Monday, July 27, 2015


As usual:   Security is tight—very tight because left and right are thousands of commoners who are braving the sun and the rain, who are suffering from hunger and fatigue to demonstrate their dismay and disgust for the members of the royalty in the country having their annual gathering in the well arranged and awesome Congress Hall.  Security is tight—very tight because of some chosen and blessed blue blooded men and women arriving in their big and flashy cars with enviable well-trained and armed escorts.  Security is tight—very tight because exactly the same few aristocrats are being very respectfully lead to walk on the long and wide red carpet, with the much bejeweled ladies each exhibiting their one of a kind every expensive made-to-order gowns plus unique hairstyles.  This is the fashion show.  There is also the imported wines and very costly fancy meal prepared for them to drink and eat, to enjoy and relish.

As usual:  Their one and only royal supreme head delivering his heavenly speech about this heavenly achievements plus heavenly legacy. Socio-economic development has reached Cloud 9 (yet leaving millions of Filipinos behind to live under the bridges, to build houses by the canals, to sleep by the sidewalks).  So much food is produced,  so many schools are built, so  much work is available (but making millions of Filipinos seek something to eat from garbage3 cans, leaving children with no money to buy books and go to school, making parents leave their families and country behind as OFWs).  Power is plentiful, transformation is fast and comfortable (but again, electricity is expensive, roads are few and narrow, the trains on the ground and up there—never mind.)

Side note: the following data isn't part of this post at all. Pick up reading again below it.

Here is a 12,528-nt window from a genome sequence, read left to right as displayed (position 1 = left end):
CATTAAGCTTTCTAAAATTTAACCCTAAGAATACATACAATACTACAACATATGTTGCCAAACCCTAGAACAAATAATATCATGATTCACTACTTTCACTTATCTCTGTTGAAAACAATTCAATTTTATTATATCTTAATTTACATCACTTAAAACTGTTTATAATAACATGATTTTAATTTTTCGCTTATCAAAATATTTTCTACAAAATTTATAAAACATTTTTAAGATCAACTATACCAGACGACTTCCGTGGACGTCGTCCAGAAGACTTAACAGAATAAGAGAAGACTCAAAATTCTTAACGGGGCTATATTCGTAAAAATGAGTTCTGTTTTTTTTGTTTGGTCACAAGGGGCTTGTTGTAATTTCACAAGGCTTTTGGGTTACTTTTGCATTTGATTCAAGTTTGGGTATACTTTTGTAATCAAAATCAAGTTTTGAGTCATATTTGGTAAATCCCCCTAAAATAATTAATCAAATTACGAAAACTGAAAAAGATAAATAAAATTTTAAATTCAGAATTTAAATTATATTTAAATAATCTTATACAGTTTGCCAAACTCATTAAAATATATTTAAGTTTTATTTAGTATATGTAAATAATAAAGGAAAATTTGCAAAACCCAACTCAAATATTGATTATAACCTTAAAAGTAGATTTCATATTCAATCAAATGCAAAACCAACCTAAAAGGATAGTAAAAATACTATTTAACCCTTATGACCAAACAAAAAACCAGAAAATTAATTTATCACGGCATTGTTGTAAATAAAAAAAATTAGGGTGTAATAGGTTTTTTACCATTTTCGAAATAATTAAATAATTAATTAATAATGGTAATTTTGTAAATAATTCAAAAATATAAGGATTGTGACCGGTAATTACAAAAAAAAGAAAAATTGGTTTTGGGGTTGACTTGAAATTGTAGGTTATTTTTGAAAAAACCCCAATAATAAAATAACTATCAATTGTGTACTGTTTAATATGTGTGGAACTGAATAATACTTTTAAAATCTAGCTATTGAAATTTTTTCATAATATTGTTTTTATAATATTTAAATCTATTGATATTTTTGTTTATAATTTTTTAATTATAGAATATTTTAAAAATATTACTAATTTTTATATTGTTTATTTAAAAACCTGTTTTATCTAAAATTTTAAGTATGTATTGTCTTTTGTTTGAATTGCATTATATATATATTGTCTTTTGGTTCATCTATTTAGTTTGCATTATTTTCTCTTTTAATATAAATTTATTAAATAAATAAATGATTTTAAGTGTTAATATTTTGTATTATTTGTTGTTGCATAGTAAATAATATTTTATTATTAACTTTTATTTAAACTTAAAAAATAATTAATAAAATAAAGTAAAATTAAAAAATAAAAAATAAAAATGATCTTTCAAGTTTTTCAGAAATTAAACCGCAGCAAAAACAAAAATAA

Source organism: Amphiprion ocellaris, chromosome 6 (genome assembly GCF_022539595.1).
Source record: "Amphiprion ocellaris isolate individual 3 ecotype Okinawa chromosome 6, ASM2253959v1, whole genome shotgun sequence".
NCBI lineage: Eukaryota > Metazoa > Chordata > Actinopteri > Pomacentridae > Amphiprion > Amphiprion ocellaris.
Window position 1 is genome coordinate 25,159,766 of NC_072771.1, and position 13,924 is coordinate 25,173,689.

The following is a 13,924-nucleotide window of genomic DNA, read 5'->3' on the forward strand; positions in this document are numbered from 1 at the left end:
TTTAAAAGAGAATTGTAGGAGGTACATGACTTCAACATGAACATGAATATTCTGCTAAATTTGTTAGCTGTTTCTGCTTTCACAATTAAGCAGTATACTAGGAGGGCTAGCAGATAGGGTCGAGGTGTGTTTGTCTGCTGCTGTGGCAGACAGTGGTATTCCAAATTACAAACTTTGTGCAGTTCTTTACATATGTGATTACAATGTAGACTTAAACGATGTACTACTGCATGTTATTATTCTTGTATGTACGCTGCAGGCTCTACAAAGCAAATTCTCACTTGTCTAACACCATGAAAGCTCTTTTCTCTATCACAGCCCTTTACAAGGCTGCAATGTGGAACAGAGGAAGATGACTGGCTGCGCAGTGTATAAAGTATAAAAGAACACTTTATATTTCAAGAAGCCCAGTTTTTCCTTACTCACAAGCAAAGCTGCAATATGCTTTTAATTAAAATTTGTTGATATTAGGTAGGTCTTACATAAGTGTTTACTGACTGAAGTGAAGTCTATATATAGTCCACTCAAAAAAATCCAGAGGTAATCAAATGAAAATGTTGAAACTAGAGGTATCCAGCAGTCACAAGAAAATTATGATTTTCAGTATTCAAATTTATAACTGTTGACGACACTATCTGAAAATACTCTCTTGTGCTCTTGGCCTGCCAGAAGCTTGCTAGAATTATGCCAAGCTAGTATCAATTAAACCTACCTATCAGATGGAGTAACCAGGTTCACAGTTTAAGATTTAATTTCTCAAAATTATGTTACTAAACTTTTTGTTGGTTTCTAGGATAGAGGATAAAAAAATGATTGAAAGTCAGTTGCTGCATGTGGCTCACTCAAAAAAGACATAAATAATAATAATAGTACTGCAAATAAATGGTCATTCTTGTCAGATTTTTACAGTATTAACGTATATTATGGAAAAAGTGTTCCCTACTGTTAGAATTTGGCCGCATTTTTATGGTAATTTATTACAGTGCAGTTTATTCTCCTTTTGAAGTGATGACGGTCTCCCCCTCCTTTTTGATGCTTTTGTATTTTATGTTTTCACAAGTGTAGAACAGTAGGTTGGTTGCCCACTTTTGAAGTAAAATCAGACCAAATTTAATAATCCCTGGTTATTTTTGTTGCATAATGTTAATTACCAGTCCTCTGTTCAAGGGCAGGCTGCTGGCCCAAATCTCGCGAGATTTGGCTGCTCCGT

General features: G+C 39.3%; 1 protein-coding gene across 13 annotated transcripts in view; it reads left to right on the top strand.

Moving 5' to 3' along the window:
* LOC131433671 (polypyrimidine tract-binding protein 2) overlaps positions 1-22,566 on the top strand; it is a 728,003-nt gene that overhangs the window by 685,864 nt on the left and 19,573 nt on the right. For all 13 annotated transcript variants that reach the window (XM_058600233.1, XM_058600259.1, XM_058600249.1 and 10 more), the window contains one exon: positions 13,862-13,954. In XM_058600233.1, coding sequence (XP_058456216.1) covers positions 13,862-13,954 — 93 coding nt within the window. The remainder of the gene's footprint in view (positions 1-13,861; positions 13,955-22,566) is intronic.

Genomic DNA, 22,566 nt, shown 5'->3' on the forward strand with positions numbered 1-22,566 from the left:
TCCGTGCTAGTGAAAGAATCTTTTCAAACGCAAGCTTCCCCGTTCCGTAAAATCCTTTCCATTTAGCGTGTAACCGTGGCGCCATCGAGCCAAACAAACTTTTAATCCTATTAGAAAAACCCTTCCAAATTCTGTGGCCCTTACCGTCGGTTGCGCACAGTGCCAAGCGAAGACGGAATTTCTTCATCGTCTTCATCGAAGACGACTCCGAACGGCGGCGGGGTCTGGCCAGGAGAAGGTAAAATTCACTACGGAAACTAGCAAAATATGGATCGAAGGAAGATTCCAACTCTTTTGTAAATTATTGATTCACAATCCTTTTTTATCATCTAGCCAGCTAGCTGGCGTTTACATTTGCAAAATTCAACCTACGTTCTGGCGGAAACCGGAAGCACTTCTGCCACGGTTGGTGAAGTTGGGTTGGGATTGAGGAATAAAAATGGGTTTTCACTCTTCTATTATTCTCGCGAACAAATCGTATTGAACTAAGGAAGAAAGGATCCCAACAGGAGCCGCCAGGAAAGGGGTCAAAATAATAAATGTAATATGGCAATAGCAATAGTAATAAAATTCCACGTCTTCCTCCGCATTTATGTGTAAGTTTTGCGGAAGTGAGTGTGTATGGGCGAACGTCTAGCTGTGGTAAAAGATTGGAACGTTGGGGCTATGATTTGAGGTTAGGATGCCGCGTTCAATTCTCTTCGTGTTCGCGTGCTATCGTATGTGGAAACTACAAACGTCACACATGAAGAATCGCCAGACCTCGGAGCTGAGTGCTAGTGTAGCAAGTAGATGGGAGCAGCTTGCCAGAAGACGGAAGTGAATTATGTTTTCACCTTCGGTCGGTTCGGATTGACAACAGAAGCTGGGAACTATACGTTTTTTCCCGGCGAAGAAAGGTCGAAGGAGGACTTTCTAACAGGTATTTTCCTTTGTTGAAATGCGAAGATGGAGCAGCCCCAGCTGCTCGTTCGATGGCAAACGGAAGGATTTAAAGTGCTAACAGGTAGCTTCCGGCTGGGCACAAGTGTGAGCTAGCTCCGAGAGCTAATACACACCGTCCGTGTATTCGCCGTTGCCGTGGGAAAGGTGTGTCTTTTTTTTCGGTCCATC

As usual:  So many things are said for so long a time.  But the truth remains that there is a whale of a difference between what are but mere words and what are downright realities.  Words:  “Kayo ang boss ko!”  Reality: “Ako ang boss ninyo.”  Words:  “Kung walang corrupt, walang mahirap!”  Reality:  “Kung walang ipapanganak, walang mahirap!”  Are there new tiring hurrahs, new funny slogans, new futile declamations?  Is there some kind of a last testament that is credible and respectable—somehow?

The SONA is definitely not only an interesting and also very entertaining yearly event to watch and listen to.  How many are the claps made as well as how many hands remain still and silent?  Who smile the most with glee and who keep their faces long?  Whose names are mentioned and are therefore probable candidates for the coming elections?  Who wrote the speech and how well it did not tell the truth?  How many drinks of water are made by the script reader and why?

It’s good that it is the last SONA for the soon leaving man of the hour.  Would that he can last until the forthcoming election next year.  Would that the big and still growing number of angry and impatient opposition plus their fast increasing known and unnamed followers be patient enough to bear and wait.